When I look back now, I am very proud of what I managed to complete under extreme duress. Where did I find the strength? It now seems clear: it came from witnessing my mother’s battle against cancer.
I am equally proud of my colleagues who survived this unfortunate turn of events and accepted change with courage. Below are a few experiences they related to me about losing their jobs, surviving the pandemic, and adapting to the new normal.
“I read a quote somewhere: ‘You cannot truly understand something until it happens to you.’ In March 2020, I was hearing the news about people losing jobs around the globe in different industries due to the pandemic, I never realized I would have to experience the same in my own life. First week of June, when my head of school announced my lovely school was going to close forever, I was really shocked with a mixture of emotions. I loved my school, colleagues, and students; on the other side, securing a livelihood was also a big question mark for me and my family. I was blank and shattered... it took a long time to retrieve myself from that situation.”
—Rahul Viswanath, IBDP/MYP Biology and IBDP ESS teacher
“The school closure changed my life plans. I had less time and opportunity to find a new job, as my school was closed at the beginning of the summer when most of the international schools had already completed the staff recruitment process. Due to a lack of time, opportunity, and visa limitations, I chose the job option that is temporary. These circumstances put a huge stress on me and I have started thinking about going back to my homeland.”
—Seda Kocharyan, IBDP/MYP Individuals and Societies teacher
“It's not new to anyone that covid-19 has changed the world from several points of view. We learned to be flexible with different situations; adapt ourselves to new challenges; have patience with people; practice resilience and compassion with others. This pandemic has forced us to review our teaching strategies to create learning opportunities that will engage our students in a meaningful experience.”
—Ricardo Vieira, Athletics Director and Dean of Students
“The school closure left me with a sense of incompleteness. All the effort and work we had all put in over time was left behind on the server and in empty offices. Saying goodbye for good to colleagues, students, and parents was heartbreaking. Not only because we wouldn’t see each other again but because for many, the future was uncertain, and everyone was dispersing to new schools or countries. The school closure left many feeling like they now had no place to call home.”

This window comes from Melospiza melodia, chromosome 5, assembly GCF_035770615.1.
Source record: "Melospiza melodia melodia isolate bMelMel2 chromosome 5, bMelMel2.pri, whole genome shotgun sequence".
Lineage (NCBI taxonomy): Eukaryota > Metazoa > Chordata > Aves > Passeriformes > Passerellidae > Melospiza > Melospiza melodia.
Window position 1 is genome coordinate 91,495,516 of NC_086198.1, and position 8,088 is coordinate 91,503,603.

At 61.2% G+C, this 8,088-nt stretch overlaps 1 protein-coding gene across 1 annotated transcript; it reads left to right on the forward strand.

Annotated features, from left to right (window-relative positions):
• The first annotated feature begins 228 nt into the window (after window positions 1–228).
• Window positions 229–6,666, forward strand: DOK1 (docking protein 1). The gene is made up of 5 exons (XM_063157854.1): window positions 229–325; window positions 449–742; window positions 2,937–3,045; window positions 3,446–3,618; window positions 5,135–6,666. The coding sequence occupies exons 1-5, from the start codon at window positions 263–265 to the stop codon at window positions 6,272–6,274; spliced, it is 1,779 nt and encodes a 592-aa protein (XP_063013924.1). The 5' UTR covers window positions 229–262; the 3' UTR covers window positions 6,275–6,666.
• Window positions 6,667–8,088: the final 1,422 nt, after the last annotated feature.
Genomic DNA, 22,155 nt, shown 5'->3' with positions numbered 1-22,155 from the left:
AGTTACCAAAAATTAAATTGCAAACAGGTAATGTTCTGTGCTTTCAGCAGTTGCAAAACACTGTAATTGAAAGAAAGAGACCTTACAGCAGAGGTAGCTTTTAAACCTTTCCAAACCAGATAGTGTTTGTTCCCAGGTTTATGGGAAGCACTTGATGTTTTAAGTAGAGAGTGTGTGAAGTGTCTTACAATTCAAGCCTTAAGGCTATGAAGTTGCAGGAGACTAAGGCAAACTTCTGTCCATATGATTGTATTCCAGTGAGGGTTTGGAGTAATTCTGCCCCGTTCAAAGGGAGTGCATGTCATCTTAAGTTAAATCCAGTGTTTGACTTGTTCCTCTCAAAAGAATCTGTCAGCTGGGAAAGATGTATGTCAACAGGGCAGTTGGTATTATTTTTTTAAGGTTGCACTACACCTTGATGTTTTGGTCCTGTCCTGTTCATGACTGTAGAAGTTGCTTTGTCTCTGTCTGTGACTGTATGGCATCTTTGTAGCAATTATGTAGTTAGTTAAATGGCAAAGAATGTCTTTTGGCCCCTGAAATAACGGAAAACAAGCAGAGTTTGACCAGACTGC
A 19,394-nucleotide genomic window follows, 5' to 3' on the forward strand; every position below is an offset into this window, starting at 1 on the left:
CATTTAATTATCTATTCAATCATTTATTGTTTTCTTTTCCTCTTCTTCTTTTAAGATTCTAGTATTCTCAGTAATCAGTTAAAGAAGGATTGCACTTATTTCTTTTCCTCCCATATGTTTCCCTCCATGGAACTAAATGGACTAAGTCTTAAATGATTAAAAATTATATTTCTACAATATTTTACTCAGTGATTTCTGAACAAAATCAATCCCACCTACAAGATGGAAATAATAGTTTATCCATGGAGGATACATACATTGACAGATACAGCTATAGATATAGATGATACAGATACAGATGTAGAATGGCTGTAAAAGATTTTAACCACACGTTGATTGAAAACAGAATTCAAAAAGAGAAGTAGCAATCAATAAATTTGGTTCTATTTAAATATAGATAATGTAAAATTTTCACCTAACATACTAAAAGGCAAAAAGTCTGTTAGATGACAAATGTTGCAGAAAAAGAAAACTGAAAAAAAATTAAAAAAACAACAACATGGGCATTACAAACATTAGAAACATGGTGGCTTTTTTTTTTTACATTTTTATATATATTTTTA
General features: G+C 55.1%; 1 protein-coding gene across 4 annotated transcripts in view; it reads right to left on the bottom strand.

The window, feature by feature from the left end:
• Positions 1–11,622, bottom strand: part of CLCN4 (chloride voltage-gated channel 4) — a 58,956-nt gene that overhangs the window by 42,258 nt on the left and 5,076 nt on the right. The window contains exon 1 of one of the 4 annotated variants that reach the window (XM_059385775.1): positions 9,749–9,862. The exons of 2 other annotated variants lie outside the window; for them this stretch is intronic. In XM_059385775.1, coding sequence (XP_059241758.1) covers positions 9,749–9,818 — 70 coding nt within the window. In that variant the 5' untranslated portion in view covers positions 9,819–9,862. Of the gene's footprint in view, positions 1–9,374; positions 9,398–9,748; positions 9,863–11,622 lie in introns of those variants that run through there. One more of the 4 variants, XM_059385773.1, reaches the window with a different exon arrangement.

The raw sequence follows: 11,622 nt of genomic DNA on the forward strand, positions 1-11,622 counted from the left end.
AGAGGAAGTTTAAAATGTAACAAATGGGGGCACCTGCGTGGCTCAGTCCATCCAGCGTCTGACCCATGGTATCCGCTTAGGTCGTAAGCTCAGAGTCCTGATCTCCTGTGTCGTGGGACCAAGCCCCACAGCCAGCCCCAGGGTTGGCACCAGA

—Kerryn Tucker, Head of Primary
“School closure impacted every aspect of my life. Not only did I lose contact with my closest friends, but I started to realize how school was a major part of my life, not just in making me more knowledgeable but for the social aspects of my living.”
—Abdul Karim Alkhayat, Grade 12 student
“When someone asks me, "What is the weirdest thing that has happened to you?" the first thing I think of is when my school shut down. I've had to say farewell to many friends, teachers, and schools in the past, but never all at once. In this entire experience, I did realize how much school meant to me: the teacher-student banter, the break-time jokes, and the afterschool activities. While the last week on campus is usually a celebration, this June I went through the melancholiest of conclusions.”
—Ahaan Chakrabarty, Grade 10 student
Luckily, I got five job offers, all from schools in China, but none of the roles were exactly what I wanted. I realized that the pandemic had actually changed my priorities in life. It did not matter what work I did—what mattered most was that my new work environment support internationalism, celebrate diversity, and be able to sustain itself through the global economic crisis. I kept chanting my mum’s mantra: one day at a time.
Change: the new normal
My experience during the pandemic gave me insight into the way things had changed in our world because of covid-19. Travel restrictions, xenophobia, anthrophobia, and many other phobias were openly demonstrated under the pretext of safety and security. Humanity was flaunting its most inhuman face. Social distancing had actually become distancing from solidarity—a big change during this pandemic.
After only eight months, I can say that everything has changed for me and for many international educators around the world. The way we teach and learn has changed forever. The biggest takeaway from this experience is to live in the moment, to be fluid, flexible, and prepared for change. This process can be compared to Darwin’s theory of evolution; the virus has ushered in the next stage of evolution in education, the economy, ecology, and in every aspect of life. If we are ready to embrace the metamorphosis, we can survive the next era of change; otherwise, as with the process of natural selection, we will be eliminated.
Embrace the change and change with it, as this is simply our new normal.